Community information management

"Although the kinds and forms of information will vary, the need for information to be accurate, pertinent and accessible is consistent in the social change process". Information as a tool for social change, Roeher Institute (full reference: see below).

People need information as an integral part of community development - information about their rights as citizens and about what has worked to promote inclusive development at the community level. This raises not only the question of access, but also of people’s capacity to define for themselves what is relevant. Community resource centres can be an access point for such information, and a place to assess the community's information needs, gather local information, and develop new resources. The resources in this list aim to inform and support community resource centres so that they can fulfil their role in the exchange and repackaging of local information and indigenous knowledge.

This key list was produced to support LEPRA India's Mayurbhanj Integrated Community Health Project (MICHP). We welcome your feedback: please send comments or suggested additions to sourceassistant@hi-uk.org.

Selected resources

Community resource centres

Organising local documentation services for the water and sanitation sector : guidelines

INTERNATIONAL WATER AND SANITATION CENTRE (IRC)
2004

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Guidelines for the development of local documentation centres which can be maintained with minimum effort, and provide useful information on water and sanitation to colleagues and the local community without the help of professional librarians or documentalists. Concentrates on the basic tasks needed to set up and operate a small documentation centre at the local level. This second edition has been revised to take account of the developments in information and communication technologies (ICTs) which have revolutionised information provision during the past ten years. The revised guidelines continue to cover manual systems, but also include more detailed guidance on computer applications and access to the Internet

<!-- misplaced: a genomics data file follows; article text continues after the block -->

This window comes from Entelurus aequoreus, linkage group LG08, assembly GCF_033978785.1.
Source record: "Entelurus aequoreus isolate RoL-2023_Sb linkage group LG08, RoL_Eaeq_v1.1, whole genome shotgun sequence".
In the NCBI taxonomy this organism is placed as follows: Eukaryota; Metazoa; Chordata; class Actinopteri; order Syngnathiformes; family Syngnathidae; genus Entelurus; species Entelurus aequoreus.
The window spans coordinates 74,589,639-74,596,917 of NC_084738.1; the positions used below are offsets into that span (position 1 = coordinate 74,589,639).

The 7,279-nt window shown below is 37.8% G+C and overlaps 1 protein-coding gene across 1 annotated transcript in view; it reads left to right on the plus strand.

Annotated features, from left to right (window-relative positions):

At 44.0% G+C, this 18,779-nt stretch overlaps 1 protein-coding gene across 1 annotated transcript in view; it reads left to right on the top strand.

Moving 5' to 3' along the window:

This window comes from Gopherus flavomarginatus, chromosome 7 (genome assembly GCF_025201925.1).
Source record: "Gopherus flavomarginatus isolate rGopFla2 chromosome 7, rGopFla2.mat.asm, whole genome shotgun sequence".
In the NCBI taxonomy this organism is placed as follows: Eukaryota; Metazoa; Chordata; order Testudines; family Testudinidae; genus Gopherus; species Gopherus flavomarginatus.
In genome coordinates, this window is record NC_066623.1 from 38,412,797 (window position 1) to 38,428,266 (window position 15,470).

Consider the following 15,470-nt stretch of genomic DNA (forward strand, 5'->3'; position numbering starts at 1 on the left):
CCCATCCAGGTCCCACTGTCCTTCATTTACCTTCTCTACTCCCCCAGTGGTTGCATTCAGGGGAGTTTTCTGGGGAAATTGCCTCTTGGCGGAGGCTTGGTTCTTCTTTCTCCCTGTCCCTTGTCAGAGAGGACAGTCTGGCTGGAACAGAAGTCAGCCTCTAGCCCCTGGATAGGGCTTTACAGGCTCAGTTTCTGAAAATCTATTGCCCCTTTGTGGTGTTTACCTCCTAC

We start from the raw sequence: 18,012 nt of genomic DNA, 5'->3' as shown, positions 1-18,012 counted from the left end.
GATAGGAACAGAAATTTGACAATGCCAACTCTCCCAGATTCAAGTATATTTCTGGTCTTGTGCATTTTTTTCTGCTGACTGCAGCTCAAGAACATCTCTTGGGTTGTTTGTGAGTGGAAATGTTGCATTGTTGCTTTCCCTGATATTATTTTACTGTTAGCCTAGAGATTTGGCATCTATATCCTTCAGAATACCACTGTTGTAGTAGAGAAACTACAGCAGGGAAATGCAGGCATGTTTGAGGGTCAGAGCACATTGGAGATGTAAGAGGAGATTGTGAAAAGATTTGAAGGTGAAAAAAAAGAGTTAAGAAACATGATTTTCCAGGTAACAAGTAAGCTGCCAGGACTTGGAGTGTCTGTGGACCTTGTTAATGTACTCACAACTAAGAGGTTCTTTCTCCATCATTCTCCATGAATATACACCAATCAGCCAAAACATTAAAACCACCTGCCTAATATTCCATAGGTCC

Resource centre manual : how to set up and manage a resource centre

O'SULLIVAN, Sheila
et al
2003

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Contains practical information on all aspects of setting up and managing a resource centre, from planning, fundraising and finding a suitable location, to collecting and organising materials, developing information services, and monitoring and evaluating the work of the resource centre. It assumes that most readers will use manual systems for organising information, but also explains how computers can be used in resource centres, including e-mail, Internet and databases. It describes how to select database software, and contains a detailed review of three leading database programs. It includes a list of organisations and publications that can provide further information

Sharing knowledge for community development and transformation : a handbook|[Sharing knowledge handbook 2]

MCHOMBU, Kingo J
August 2004

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This handbook addresses the information needs of rural communities in Africa and explores the relationship between knowledge and development, and how community information resource centres can contribute to and can spark community development. It provides guidance for establishing community information centres and for ensuring their sustainability. The second edition includes several case studies from Ethiopia, draws out lessons learned, and includes a special section on HIV and AIDS resource centres. Each chapter concludes with suggested discussion questions for community groups

Streams of knowledge toolbox

INTERNATIONAL WATER AND SANITATION CENTRE (IRC)
October 2001

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This set of tools draws on learning among partners in the Streams of Knowledge (SoK) coalition, who have worked to strengthen resource centres' contributions to improved water and sanitation delivery. Tools include: 1. Diagnostic study; 2. Understanding the resource centre concept; 3. Assessing the potential of a resource centre; 4. Gender scan guideline; 5. Consolidating resource centres; 6. Electronic information services; 7. Evaluating effectiveness of resource centres and their partners; 8. Self-assessment guide; 9. Improving management & control functions; 10. Quality assurance; 11. Impact Assessment

Discussion and analysis

eforums on HIV and TB : a toolkit for launching, moderating and managing a high quality eforum

KISTLER, Elizabeth
et al
2009

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This toolkit aims to provide organisations working in health and development with tools to launch, moderate and manage high-quality eForums that provide a safe space for civil society focused information sharing, networking and dialogue. It has the potential to be applied to a range of health and development issues. It is intended for international, regional and national civil society organisations recognising the power of information and the significance of a transparent, broad-based communication mechanism that enhances civil society responses to HIV and TB